CREDIT TO Watermelon.org
Did you know that watermelons are 90% water making them very aptly named?
Besides eating them, juicing them is a refreshing way to enjoy watermelons.
Dieting is helped by consuming watermelon since a cereal size bowl only contains 80 calories.
The National Watermelon Promotion Board (NWPB) operates with a single objective: to increase consumer demand for watermelon through promotion, research, and educational programs. The organiztion is based in Orlando Florida. They are a non-profit formed in 1989 to benefit melon growers and shippers and importers purchasing watermelons from the United States.
You need four things to grow a watermelon: Sun, Bees, watermelon seeds and water. Plant seedlings in beds 8 to 12 feet apart. Tiny watermelon plants from a transplant nursery can be implanted in the beds. Honeybees must pollinate the yellow watermelon blossom. Even the sterile, seedless watermelon requires pollination in order to fruit. In a month, a vine may spread to as much as 6-8 feet. Within 60 days, the vine produces its first watermelons. The crop is ready to harvest within 3 months.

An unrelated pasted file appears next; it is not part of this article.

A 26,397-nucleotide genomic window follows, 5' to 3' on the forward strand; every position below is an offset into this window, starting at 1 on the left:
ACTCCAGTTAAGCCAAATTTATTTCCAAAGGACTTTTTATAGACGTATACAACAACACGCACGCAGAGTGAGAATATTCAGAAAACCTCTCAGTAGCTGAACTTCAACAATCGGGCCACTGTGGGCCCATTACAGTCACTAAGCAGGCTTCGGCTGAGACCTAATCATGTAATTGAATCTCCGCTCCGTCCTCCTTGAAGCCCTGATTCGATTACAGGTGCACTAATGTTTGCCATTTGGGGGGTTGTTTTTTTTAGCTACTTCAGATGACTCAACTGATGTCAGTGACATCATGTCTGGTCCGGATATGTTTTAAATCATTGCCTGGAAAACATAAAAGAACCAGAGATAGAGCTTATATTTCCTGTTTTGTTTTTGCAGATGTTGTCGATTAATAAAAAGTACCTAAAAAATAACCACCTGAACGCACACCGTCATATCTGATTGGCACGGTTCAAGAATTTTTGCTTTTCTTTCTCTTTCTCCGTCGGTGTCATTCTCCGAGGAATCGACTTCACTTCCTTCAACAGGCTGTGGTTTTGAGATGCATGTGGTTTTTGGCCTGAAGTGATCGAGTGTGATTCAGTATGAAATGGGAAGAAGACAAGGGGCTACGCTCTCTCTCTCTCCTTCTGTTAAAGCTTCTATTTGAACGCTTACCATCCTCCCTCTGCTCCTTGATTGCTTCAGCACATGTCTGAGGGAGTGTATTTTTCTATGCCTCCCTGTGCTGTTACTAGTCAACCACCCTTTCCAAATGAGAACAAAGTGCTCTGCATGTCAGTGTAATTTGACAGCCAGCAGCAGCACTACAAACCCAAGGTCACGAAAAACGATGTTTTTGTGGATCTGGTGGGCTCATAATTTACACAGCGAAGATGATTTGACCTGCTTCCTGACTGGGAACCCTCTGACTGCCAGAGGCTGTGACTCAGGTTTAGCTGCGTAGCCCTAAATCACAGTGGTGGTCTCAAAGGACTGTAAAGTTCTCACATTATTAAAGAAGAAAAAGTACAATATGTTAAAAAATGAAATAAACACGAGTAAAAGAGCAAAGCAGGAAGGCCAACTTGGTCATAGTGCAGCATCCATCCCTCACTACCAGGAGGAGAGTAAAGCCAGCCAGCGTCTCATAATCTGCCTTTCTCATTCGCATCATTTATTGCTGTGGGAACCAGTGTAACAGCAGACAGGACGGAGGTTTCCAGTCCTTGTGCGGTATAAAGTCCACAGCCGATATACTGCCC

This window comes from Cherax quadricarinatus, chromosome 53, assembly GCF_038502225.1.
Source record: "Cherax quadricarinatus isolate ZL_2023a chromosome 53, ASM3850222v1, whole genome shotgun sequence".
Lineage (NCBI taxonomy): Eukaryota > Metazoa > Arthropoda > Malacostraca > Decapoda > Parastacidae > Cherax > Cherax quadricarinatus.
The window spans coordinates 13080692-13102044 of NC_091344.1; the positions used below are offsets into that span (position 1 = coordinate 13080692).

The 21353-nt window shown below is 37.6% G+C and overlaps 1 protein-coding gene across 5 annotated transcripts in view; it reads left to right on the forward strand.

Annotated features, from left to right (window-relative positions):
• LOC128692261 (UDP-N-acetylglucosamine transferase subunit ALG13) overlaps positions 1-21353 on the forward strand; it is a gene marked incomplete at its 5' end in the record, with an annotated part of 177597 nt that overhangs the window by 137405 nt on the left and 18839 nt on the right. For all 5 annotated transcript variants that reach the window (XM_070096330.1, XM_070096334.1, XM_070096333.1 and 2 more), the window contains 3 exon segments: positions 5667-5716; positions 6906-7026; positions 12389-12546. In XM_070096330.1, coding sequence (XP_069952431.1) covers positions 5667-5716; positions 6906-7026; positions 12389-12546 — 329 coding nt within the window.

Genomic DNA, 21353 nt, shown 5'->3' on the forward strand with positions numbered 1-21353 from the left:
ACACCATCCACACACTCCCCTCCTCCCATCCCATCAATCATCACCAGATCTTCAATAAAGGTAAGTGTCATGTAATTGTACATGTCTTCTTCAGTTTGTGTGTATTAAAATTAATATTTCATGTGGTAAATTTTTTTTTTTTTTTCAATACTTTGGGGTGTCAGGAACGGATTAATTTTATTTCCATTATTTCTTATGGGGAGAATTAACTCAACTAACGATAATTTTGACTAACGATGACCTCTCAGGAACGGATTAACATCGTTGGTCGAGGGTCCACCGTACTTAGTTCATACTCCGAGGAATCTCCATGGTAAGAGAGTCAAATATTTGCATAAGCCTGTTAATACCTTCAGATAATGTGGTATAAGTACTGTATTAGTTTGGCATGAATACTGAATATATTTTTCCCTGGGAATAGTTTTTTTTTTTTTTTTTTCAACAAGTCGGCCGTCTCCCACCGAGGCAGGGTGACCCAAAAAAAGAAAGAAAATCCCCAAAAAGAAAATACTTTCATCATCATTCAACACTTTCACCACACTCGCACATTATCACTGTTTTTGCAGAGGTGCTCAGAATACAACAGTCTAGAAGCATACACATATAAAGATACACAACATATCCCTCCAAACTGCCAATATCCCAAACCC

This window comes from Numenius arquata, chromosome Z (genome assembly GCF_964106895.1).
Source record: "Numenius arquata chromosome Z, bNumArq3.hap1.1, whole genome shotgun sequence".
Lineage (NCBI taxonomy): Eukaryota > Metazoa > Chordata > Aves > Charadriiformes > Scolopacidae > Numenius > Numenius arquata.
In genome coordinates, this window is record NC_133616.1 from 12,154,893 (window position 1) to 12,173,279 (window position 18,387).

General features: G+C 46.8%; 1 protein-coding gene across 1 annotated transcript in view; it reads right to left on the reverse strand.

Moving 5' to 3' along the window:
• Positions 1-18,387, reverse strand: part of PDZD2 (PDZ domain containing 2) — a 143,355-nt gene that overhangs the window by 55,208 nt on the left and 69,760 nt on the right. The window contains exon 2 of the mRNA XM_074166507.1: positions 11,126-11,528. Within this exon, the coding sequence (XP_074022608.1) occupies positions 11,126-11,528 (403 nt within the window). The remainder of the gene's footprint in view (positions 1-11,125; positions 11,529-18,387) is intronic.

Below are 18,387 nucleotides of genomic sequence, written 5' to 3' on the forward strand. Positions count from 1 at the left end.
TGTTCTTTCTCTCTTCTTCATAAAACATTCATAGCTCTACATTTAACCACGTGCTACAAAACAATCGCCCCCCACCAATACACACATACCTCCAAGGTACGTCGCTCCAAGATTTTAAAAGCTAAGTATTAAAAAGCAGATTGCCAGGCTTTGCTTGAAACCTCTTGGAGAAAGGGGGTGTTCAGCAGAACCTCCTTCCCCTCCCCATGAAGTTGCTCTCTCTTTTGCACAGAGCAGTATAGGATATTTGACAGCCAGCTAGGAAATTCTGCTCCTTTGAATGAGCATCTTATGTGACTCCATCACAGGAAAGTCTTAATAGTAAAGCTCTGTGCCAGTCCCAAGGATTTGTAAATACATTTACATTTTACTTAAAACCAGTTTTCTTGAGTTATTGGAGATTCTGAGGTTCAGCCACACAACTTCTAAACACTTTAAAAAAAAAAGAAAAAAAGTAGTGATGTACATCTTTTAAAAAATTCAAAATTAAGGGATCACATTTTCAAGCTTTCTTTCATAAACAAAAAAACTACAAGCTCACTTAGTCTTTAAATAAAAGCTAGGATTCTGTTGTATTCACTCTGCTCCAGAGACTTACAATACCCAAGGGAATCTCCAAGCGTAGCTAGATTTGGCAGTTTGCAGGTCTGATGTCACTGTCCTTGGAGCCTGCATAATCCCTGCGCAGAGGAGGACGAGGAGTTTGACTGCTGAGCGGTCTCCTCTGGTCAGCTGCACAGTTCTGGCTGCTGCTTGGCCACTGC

Once the watermelon is cut from the vine, they have 3 to 4 weeks of shelf life.
Watermelon’s are closely related to cucumbers, pumpkins and squash.
One interesting fact is that the first cookbook published in the U.S. in 1776 contained a recipe for watermelon rind pickles.
Are any watermelon’s GMO (genetically modified)? The answer is NO.
Is watermelon a fruit or a vegetable? Take your pick. Botanically speaking it’s a fruit because of it’s smooth exterior rind and sweet, juicy interior. But it’s grown and harvested like a vegetable similar to squash.